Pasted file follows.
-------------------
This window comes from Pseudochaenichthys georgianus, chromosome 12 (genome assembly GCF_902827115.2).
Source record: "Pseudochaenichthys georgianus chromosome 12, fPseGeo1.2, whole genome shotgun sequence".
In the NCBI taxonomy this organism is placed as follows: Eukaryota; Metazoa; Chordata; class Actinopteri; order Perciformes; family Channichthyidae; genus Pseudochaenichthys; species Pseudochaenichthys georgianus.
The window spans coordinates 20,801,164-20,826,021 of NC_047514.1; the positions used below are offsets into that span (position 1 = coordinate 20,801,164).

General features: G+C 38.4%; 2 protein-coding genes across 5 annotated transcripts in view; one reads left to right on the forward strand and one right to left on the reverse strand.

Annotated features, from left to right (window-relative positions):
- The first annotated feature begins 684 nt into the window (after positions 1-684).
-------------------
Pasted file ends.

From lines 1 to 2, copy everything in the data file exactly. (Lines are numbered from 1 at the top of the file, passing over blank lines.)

This window comes from Pseudochaenichthys georgianus, chromosome 12 (genome assembly GCF_902827115.2).
Source record: "Pseudochaenichthys georgianus chromosome 12, fPseGeo1.2, whole genome shotgun sequence".